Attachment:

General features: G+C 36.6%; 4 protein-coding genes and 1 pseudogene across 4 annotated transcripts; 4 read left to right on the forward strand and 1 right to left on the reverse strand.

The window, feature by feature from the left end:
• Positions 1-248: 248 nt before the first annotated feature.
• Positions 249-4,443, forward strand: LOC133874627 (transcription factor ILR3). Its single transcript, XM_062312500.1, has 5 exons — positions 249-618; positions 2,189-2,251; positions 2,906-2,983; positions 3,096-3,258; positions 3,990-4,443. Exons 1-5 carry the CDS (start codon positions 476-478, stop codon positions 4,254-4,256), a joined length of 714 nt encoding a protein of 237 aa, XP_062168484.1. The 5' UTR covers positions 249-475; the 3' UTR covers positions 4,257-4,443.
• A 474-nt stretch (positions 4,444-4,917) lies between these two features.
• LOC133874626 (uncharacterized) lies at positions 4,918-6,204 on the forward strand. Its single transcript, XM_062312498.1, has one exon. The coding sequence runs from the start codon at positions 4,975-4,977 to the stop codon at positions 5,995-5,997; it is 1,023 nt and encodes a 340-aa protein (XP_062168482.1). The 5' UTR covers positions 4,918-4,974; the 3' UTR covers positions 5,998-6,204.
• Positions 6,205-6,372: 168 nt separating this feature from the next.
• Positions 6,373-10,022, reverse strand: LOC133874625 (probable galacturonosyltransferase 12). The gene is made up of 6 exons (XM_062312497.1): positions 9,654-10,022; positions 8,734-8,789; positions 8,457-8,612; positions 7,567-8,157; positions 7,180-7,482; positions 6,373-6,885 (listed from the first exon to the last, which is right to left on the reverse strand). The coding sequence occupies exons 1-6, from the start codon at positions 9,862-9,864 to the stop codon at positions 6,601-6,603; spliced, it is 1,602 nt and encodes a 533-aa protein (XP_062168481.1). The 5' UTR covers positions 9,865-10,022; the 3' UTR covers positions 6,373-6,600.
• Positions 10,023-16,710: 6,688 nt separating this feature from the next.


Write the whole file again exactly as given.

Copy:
General features: G+C 36.6%; 4 protein-coding genes and 1 pseudogene across 4 annotated transcripts; 4 read left to right on the forward strand and 1 right to left on the reverse strand.

The window, feature by feature from the left end:
• Positions 1-248: 248 nt before the first annotated feature.
• Positions 249-4,443, forward strand: LOC133874627 (transcription factor ILR3). Its single transcript, XM_062312500.1, has 5 exons — positions 249-618; positions 2,189-2,251; positions 2,906-2,983; positions 3,096-3,258; positions 3,990-4,443. Exons 1-5 carry the CDS (start codon positions 476-478, stop codon positions 4,254-4,256), a joined length of 714 nt encoding a protein of 237 aa, XP_062168484.1. The 5' UTR covers positions 249-475; the 3' UTR covers positions 4,257-4,443.
• A 474-nt stretch (positions 4,444-4,917) lies between these two features.
• LOC133874626 (uncharacterized) lies at positions 4,918-6,204 on the forward strand. Its single transcript, XM_062312498.1, has one exon. The coding sequence runs from the start codon at positions 4,975-4,977 to the stop codon at positions 5,995-5,997; it is 1,023 nt and encodes a 340-aa protein (XP_062168482.1). The 5' UTR covers positions 4,918-4,974; the 3' UTR covers positions 5,998-6,204.
• Positions 6,205-6,372: 168 nt separating this feature from the next.
• Positions 6,373-10,022, reverse strand: LOC133874625 (probable galacturonosyltransferase 12). The gene is made up of 6 exons (XM_062312497.1): positions 9,654-10,022; positions 8,734-8,789; positions 8,457-8,612; positions 7,567-8,157; positions 7,180-7,482; positions 6,373-6,885 (listed from the first exon to the last, which is right to left on the reverse strand). The coding sequence occupies exons 1-6, from the start codon at positions 9,862-9,864 to the stop codon at positions 6,601-6,603; spliced, it is 1,602 nt and encodes a 533-aa protein (XP_062168481.1). The 5' UTR covers positions 9,865-10,022; the 3' UTR covers positions 6,373-6,600.
• Positions 10,023-16,710: 6,688 nt separating this feature from the next.